JP2018513504A - Proximity recognition system for automobiles - Google Patents

Proximity recognition system for automobiles Download PDF

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Publication number
JP2018513504A
JP2018513504A JP2017560484A JP2017560484A JP2018513504A JP 2018513504 A JP2018513504 A JP 2018513504A JP 2017560484 A JP2017560484 A JP 2017560484A JP 2017560484 A JP2017560484 A JP 2017560484A JP 2018513504 A JP2018513504 A JP 2018513504A
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Prior art keywords
vehicle
interaction
vehicles
method
plurality
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JP2017560484A
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Japanese (ja)
Inventor
エフ. マッシー ブレント
エフ. マッシー ブレント
エル. ルロー グレッグ
エル. ルロー グレッグ
ノール セルデン サデウス
ノール セルデン サデウス
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ライダー システムズ エルエルシーRidar Systems Llc
ライダー システムズ エルエルシーRidar Systems Llc
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Priority to US201562114236P priority Critical
Priority to US62/114,236 priority
Application filed by ライダー システムズ エルエルシーRidar Systems Llc, ライダー システムズ エルエルシーRidar Systems Llc filed Critical ライダー システムズ エルエルシーRidar Systems Llc
Priority to PCT/US2016/017383 priority patent/WO2016130701A1/en
Publication of JP2018513504A publication Critical patent/JP2018513504A/en
Application status is Pending legal-status Critical

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    • GPHYSICS
    • G08SIGNALLING
    • G08GTRAFFIC CONTROL SYSTEMS
    • G08G1/00Traffic control systems for road vehicles
    • G08G1/09Arrangements for giving variable traffic instructions
    • G08G1/0962Arrangements for giving variable traffic instructions having an indicator mounted inside the vehicle, e.g. giving voice messages
    • G08G1/0967Systems involving transmission of highway information, e.g. weather, speed limits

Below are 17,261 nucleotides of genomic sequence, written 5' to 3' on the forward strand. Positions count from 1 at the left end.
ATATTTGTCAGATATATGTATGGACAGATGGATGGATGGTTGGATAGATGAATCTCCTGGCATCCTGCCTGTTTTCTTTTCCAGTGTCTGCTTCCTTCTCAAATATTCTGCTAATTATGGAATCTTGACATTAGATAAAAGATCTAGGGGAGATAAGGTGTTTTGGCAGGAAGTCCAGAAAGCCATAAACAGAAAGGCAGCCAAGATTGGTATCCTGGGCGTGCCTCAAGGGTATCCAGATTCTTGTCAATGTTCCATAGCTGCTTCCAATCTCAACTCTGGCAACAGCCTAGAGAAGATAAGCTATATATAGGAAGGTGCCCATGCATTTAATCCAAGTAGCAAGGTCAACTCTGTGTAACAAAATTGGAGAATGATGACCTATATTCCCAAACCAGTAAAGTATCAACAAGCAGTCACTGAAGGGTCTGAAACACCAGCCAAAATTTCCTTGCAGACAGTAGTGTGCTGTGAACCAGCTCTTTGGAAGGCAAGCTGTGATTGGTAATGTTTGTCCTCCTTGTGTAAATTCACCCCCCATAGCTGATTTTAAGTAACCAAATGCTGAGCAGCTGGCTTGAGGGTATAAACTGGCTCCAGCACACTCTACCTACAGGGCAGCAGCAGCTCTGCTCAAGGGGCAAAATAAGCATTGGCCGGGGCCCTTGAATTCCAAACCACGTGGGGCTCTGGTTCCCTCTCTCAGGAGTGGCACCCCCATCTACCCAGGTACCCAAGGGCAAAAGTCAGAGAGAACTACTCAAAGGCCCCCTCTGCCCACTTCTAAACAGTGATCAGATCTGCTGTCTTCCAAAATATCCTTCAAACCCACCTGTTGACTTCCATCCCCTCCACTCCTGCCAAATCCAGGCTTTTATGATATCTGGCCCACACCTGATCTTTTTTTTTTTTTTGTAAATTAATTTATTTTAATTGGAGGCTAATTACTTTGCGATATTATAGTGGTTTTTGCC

• G08G1/096708Systems involving transmission of highway information, e.g. weather, speed limits where the received information might be used to generate an automatic action on the vehicle control
    • G08G1/096725Systems involving transmission of highway information, e.g. weather, speed limits where the received information might be used to generate an automatic action on the vehicle control where the received information generates an automatic action on the vehicle control
    • BPERFORMING OPERATIONS; TRANSPORTING
    • B60VEHICLES IN GENERAL
    • B60WCONJOINT CONTROL OF VEHICLE SUB-UNITS OF DIFFERENT TYPE OR DIFFERENT FUNCTION; CONTROL SYSTEMS SPECIALLY ADAPTED FOR HYBRID VEHICLES; ROAD VEHICLE DRIVE CONTROL SYSTEMS FOR PURPOSES NOT RELATED TO THE CONTROL OF A PARTICULAR SUB-UNIT
    • B60W30/00Purposes of road vehicle drive control systems not related to the control of a particular sub-unit, e.g. of systems using conjoint control of vehicle sub-units, or advanced driver assistance systems for ensuring comfort, stability and safety or drive control systems for propelling or retarding the vehicle
    • B60W30/08Active safety systems predicting or avoiding probable or impending collision or attempting to minimise its consequences
    • GPHYSICS
    • G05CONTROLLING; REGULATING
    • G05DSYSTEMS FOR CONTROLLING OR REGULATING NON-ELECTRIC VARIABLES
    • G05D1/00Control of position, course or altitude of land, water, air, or space vehicles, e.g. automatic pilot
    • G05D1/0011Control of position, course or altitude of land, water, air, or space vehicles, e.g. automatic pilot associated with a remote control arrangement
    • GPHYSICS
    • G08SIGNALLING
    • G08GTRAFFIC CONTROL SYSTEMS
    • G08G1/00Traffic control systems for road vehicles
    • G08G1/01Detecting movement of traffic to be counted or controlled
    • G08G1/0104Measuring and analyzing of parameters relative to traffic conditions
    • G08G1/0108Measuring and analyzing of parameters relative to traffic conditions based on the source of data
    • G08G1/0112Measuring and analyzing of parameters relative to traffic conditions based on the source of data from the vehicle, e.g. floating car data [FCD]
    • GPHYSICS
    • G08SIGNALLING
    • G08GTRAFFIC CONTROL SYSTEMS
    • G08G1/00Traffic control systems for road vehicles
    • G08G1/01Detecting movement of traffic to be counted or controlled
    • G08G1/0104Measuring and analyzing of parameters relative to traffic conditions